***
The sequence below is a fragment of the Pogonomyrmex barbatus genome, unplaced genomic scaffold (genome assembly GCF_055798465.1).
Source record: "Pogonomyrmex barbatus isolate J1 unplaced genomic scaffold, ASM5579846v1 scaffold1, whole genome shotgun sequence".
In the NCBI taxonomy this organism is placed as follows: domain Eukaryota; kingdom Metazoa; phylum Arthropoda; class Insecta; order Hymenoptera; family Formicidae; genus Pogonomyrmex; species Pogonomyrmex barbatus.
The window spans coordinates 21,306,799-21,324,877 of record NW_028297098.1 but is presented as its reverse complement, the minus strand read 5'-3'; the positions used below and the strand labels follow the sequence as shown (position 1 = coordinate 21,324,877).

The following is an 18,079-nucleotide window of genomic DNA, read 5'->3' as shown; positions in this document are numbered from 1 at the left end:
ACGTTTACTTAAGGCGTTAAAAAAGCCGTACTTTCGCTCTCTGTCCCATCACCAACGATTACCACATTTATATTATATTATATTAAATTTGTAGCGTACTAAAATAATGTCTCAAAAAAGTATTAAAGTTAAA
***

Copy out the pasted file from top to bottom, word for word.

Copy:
The sequence below is a fragment of the Pogonomyrmex barbatus genome, unplaced genomic scaffold (genome assembly GCF_055798465.1).
Source record: "Pogonomyrmex barbatus isolate J1 unplaced genomic scaffold, ASM5579846v1 scaffold1, whole genome shotgun sequence".
In the NCBI taxonomy this organism is placed as follows: domain Eukaryota; kingdom Metazoa; phylum Arthropoda; class Insecta; order Hymenoptera; family Formicidae; genus Pogonomyrmex; species Pogonomyrmex barbatus.
The window spans coordinates 21,306,799-21,324,877 of record NW_028297098.1 but is presented as its reverse complement, the minus strand read 5'-3'; the positions used below and the strand labels follow the sequence as shown (position 1 = coordinate 21,324,877).

The following is an 18,079-nucleotide window of genomic DNA, read 5'->3' as shown; positions in this document are numbered from 1 at the left end:
ACGTTTACTTAAGGCGTTAAAAAAGCCGTACTTTCGCTCTCTGTCCCATCACCAACGATTACCACATTTATATTATATTATATTAAATTTGTAGCGTACTAAAATAATGTCTCAAAAAAGTATTAAAGTTAAA